White House Orders Intelligence Changes Based on WMD Report
Homeland security adviser Fran Townsend said in a briefing that the Bush administration had accepted 70 of 74 recommendations from the Silberman-Robb commission, whose March 2005 report blasted U.S. intelligence capabilities and methods as inadequate.
Major changes include the establishment of a national counter proliferation center for tracking weapons of mass destruction (WMD); the appointment of an assistant attorney general for national security at the Department of Justice; the creation of a new national security service within the FBI; and the placement of all foreign human intelligence activities under the control of the CIA.
Townsend said newly appointed Director of National Intelligence John Negroponte would be in charge of the WMD counter proliferation center. A White House statement said the center “will manage and coordinate the intelligence community’s activities concerning proliferation of nuclear, biological and chemical weapons, and their delivery systems.”
In addition to the new center, President Bush signed an executive order allowing the United States to freeze the financial assets of companies or individuals involved in weapons trafficking and to bar U.S. citizens from doing business with them.
“This order sends a clear message: if you deal in weapons of mass destruction, you’re not going to use the U.S. financial system to bankroll or facilitate your activities,” Treasury Secretary John Snow said.
The new national security service within the FBI would answer to FBI Director Robert Mueller and Attorney General Alberto Gonzales but would “respond to priorities set by the director of national intelligence,” according to a statement released by the White House.
The decision to place all overseas human intelligence gathering under the CIA was a direct rejection of a classified recommendation from the commission that suggested some of those activities could be shared with the Pentagon, the New York Times reported earlier this week.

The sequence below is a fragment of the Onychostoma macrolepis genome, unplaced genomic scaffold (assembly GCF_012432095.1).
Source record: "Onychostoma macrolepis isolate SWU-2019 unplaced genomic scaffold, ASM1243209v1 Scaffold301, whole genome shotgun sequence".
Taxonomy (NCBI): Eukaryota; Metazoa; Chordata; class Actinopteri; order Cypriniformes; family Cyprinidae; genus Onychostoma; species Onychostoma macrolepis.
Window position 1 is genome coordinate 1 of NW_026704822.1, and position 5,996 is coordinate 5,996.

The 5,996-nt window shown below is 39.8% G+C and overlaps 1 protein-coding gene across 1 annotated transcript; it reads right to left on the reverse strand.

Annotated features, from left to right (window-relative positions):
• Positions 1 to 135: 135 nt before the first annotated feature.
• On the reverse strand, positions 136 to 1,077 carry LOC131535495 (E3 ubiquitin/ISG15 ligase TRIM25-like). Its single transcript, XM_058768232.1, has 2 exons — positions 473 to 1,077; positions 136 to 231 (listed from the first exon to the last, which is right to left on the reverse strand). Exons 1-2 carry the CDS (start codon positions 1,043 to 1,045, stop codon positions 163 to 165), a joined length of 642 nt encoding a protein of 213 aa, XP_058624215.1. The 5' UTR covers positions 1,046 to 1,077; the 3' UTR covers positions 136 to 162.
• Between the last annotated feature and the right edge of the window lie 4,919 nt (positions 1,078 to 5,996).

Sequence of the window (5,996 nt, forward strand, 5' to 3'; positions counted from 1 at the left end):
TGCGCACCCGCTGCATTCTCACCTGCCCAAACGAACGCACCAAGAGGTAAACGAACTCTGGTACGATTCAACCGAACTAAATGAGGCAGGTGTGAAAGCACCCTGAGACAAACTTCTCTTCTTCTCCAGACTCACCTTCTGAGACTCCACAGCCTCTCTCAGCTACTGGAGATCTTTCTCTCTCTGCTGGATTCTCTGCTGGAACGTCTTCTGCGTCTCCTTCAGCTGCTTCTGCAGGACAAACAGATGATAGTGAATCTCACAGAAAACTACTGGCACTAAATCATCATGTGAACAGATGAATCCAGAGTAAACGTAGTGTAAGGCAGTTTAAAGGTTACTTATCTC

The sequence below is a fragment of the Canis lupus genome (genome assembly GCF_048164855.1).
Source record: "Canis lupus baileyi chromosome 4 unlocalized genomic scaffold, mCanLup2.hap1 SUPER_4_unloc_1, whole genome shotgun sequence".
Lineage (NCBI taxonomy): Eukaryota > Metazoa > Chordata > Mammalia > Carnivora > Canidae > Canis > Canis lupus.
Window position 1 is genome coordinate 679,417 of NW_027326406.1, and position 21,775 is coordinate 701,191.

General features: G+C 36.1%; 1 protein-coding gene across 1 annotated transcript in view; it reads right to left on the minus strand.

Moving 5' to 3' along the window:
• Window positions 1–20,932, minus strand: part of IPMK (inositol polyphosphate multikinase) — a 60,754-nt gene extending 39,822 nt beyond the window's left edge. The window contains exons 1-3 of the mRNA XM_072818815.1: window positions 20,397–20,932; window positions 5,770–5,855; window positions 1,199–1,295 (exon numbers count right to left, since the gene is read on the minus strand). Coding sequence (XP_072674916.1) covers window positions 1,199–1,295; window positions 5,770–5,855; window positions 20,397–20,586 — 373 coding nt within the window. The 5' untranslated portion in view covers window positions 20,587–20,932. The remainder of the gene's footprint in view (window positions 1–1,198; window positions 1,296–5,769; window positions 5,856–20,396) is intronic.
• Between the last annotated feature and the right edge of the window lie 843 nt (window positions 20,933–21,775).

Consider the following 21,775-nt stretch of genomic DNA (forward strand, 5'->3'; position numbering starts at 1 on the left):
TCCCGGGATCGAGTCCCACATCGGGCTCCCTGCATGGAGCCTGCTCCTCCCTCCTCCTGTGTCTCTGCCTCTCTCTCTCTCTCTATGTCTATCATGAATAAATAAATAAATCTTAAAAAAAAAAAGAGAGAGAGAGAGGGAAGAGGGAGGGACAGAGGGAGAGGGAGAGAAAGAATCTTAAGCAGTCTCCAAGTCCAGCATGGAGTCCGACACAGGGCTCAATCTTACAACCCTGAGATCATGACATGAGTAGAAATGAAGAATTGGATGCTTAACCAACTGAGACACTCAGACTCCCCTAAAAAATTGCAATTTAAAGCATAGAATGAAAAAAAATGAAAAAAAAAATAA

On Wednesday, Townsend would only say that one classified recommendation from the commission would not be endorsed, but did not give any further information.
Townsend said the three of the commission’s recommendations needed further study by the administration. One of those is to have DNI Negroponte hold individual agencies and departments accountable for past intelligence failures. Townsend said Negroponte needed more time to consider the issue.
She added the agency changes would result in a strengthened intelligence community and a better “quality of product” in terms of intelligence information delivered to the president.
Townsend said some of the changes, such as the establishment of a new assistant attorney general post, will require congressional action.
President Bush appointed Republican Judge Laurence Silberman and former Democratic Sen. Charles Robb in early 2004 to head a commission charged with investigating prewar intelligence and recommending changes.
The commission produced a 600-page report that sharply criticized the U.S. intelligence community for intelligence failures before and after the beginning of the Iraq war. The report said prewar intelligence was “dead wrong.”
On Thursday, Robb expressed satisfaction with the administration’s actions.
“By embracing 70 of the 74 recommendations, the commission’s batting average is now almost .950. Even Ted Williams would have envied that,” Robb said in a written statement.